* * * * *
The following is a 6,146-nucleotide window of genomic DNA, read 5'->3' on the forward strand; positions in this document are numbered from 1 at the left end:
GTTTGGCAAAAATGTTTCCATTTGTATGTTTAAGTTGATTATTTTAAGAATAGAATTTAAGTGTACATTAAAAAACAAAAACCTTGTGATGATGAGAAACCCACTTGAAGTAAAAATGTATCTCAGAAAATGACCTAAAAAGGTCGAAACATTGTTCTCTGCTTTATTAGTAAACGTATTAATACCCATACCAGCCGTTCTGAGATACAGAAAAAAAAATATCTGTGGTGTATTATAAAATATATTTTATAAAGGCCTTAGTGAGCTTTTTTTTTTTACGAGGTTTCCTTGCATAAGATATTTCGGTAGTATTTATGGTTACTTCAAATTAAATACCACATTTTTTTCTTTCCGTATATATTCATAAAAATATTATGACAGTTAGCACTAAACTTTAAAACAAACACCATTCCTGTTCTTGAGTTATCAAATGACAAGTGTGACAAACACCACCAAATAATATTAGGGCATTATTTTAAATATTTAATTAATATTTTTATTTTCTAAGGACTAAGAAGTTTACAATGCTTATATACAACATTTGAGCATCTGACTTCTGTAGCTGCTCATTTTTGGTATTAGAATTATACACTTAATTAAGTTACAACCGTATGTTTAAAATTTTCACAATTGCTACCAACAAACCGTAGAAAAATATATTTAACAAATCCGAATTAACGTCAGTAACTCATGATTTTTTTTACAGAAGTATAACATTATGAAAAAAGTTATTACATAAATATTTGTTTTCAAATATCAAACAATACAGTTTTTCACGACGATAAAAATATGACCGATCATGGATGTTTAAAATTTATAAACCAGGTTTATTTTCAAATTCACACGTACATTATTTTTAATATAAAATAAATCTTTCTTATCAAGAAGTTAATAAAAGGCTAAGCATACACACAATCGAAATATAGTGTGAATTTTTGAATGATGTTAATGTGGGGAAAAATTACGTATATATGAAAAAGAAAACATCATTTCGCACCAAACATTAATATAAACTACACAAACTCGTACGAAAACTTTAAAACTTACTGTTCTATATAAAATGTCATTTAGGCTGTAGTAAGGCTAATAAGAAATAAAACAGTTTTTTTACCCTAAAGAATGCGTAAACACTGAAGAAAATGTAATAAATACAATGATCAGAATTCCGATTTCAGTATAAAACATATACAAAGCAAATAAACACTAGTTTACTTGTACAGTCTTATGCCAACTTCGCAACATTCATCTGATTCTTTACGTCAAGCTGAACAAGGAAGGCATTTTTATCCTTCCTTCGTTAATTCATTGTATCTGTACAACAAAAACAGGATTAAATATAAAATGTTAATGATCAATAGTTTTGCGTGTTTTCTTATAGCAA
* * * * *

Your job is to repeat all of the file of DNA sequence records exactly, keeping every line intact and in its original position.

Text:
The following is a 6,146-nucleotide window of genomic DNA, read 5'->3' on the forward strand; positions in this document are numbered from 1 at the left end:
GTTTGGCAAAAATGTTTCCATTTGTATGTTTAAGTTGATTATTTTAAGAATAGAATTTAAGTGTACATTAAAAAACAAAAACCTTGTGATGATGAGAAACCCACTTGAAGTAAAAATGTATCTCAGAAAATGACCTAAAAAGGTCGAAACATTGTTCTCTGCTTTATTAGTAAACGTATTAATACCCATACCAGCCGTTCTGAGATACAGAAAAAAAAATATCTGTGGTGTATTATAAAATATATTTTATAAAGGCCTTAGTGAGCTTTTTTTTTTTACGAGGTTTCCTTGCATAAGATATTTCGGTAGTATTTATGGTTACTTCAAATTAAATACCACATTTTTTTCTTTCCGTATATATTCATAAAAATATTATGACAGTTAGCACTAAACTTTAAAACAAACACCATTCCTGTTCTTGAGTTATCAAATGACAAGTGTGACAAACACCACCAAATAATATTAGGGCATTATTTTAAATATTTAATTAATATTTTTATTTTCTAAGGACTAAGAAGTTTACAATGCTTATATACAACATTTGAGCATCTGACTTCTGTAGCTGCTCATTTTTGGTATTAGAATTATACACTTAATTAAGTTACAACCGTATGTTTAAAATTTTCACAATTGCTACCAACAAACCGTAGAAAAATATATTTAACAAATCCGAATTAACGTCAGTAACTCATGATTTTTTTTACAGAAGTATAACATTATGAAAAAAGTTATTACATAAATATTTGTTTTCAAATATCAAACAATACAGTTTTTCACGACGATAAAAATATGACCGATCATGGATGTTTAAAATTTATAAACCAGGTTTATTTTCAAATTCACACGTACATTATTTTTAATATAAAATAAATCTTTCTTATCAAGAAGTTAATAAAAGGCTAAGCATACACACAATCGAAATATAGTGTGAATTTTTGAATGATGTTAATGTGGGGAAAAATTACGTATATATGAAAAAGAAAACATCATTTCGCACCAAACATTAATATAAACTACACAAACTCGTACGAAAACTTTAAAACTTACTGTTCTATATAAAATGTCATTTAGGCTGTAGTAAGGCTAATAAGAAATAAAACAGTTTTTTTACCCTAAAGAATGCGTAAACACTGAAGAAAATGTAATAAATACAATGATCAGAATTCCGATTTCAGTATAAAACATATACAAAGCAAATAAACACTAGTTTACTTGTACAGTCTTATGCCAACTTCGCAACATTCATCTGATTCTTTACGTCAAGCTGAACAAGGAAGGCATTTTTATCCTTCCTTCGTTAATTCATTGTATCTGTACAACAAAAACAGGATTAAATATAAAATGTTAATGATCAATAGTTTTGCGTGTTTTCTTATAGCAA